At the Peek of Health
Your child’s eyes are among the most important tools for her development. Don’t let vision problems stand in the way of your child’s success.
Lately, your son’s grades have started slipping unexpectedly. Your daughter complains of headaches when she studies for long periods. Your middle-schooler is always closing one eye to read something. These are all potential signs of a vision problem, which vary from nearsightedness or farsightedness to amblyopia (lazy eye), strabismus (misaligned eyes) or even cataracts.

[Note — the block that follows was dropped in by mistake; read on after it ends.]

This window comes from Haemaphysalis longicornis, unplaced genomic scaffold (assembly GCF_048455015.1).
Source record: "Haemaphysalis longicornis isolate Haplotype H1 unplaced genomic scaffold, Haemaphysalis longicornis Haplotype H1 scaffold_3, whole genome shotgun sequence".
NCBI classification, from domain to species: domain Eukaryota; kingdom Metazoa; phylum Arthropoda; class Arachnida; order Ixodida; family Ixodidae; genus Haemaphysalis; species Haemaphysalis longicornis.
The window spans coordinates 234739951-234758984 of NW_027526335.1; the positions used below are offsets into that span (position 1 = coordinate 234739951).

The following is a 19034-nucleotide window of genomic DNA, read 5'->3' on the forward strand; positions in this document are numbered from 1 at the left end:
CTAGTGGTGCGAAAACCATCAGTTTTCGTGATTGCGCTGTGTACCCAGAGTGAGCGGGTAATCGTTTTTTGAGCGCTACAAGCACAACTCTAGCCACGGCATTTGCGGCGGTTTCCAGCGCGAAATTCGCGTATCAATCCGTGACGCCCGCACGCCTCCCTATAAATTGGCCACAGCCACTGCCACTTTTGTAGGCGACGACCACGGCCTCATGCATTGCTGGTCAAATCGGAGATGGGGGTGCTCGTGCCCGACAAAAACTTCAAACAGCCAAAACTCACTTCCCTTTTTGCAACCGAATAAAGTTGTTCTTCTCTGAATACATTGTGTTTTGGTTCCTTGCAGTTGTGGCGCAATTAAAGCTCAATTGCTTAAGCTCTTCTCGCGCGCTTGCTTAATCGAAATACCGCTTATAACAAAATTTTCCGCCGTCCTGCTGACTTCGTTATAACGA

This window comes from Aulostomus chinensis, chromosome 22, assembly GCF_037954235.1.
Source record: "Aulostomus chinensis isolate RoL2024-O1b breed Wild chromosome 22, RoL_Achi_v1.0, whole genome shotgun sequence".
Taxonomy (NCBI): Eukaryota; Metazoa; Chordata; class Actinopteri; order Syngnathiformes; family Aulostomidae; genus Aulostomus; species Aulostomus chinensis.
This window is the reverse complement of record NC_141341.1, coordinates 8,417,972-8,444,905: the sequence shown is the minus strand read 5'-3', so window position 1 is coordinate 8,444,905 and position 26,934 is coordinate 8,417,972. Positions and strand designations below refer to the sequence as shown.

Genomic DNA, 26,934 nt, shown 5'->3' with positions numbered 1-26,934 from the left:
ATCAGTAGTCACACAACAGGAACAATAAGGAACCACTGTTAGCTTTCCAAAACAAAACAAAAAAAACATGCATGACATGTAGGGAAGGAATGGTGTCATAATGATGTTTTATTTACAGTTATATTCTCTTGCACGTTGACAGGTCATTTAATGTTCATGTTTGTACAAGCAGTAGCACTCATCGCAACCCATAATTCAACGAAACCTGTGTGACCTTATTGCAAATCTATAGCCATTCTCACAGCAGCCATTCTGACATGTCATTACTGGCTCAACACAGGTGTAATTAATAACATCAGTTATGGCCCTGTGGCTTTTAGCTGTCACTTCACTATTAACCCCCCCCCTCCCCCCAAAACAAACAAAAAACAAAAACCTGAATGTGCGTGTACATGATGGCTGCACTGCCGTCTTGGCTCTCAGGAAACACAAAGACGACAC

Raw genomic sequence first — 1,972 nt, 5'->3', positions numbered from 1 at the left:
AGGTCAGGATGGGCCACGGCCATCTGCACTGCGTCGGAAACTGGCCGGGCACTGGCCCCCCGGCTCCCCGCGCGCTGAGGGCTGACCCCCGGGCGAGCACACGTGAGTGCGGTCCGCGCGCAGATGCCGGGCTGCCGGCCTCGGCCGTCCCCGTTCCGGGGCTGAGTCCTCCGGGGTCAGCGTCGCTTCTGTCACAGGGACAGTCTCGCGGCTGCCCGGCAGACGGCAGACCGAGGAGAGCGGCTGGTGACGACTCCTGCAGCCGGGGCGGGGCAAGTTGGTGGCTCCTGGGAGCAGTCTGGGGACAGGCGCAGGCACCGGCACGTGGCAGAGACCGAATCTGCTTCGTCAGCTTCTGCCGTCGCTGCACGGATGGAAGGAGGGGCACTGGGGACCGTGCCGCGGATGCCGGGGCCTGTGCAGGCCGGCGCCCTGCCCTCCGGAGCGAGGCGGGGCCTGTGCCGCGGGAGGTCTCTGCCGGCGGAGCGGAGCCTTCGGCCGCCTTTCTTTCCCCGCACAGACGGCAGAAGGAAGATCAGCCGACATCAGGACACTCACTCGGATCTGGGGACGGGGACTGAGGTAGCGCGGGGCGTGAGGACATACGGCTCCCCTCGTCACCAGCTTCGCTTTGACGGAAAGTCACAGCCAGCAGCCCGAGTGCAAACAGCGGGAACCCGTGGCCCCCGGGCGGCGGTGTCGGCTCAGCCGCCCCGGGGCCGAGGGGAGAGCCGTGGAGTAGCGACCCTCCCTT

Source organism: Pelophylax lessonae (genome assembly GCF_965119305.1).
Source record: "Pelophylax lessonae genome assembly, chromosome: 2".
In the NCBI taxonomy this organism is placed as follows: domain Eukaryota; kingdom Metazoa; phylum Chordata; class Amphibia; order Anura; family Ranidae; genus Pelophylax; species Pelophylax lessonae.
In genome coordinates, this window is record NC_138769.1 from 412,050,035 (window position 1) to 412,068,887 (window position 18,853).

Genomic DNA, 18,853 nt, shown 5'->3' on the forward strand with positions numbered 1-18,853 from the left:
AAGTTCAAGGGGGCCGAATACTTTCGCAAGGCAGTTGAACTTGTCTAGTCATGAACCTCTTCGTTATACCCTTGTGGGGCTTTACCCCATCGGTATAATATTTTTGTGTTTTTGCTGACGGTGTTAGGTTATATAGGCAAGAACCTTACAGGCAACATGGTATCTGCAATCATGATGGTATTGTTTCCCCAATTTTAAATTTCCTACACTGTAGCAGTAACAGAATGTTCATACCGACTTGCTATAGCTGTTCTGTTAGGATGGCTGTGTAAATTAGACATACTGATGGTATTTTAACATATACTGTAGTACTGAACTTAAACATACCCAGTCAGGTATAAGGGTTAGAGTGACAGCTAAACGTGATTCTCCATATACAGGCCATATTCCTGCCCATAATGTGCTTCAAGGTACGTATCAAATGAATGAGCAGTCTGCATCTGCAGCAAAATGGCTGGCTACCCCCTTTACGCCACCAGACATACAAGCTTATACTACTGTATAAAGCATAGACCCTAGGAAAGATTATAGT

Protecting Their Peepers
Newborns can’t tell you when there’s something wrong with their eyesight. Even older children learn to compensate for vision problems and may not know to tell parents. That’s why routine eye exams are essential in catching vision deficits early.
“Trust your instincts if you feel your child might have an eye problem,” says Gregg Lueder, MD, a Washington University pediatric ophthalmologist at St. Louis Children’s Hospital. “The earlier in life an eye problem is treated, the easier it is to correct.”
The American Academy of Pediatrics recommends vision screening by a pediatrician beginning at birth, followed by regular screening during well-child evaluations as the child grows. If abnormalities are detected, the child should be referred to an ophthalmologist familiar with pediatric eye diseases.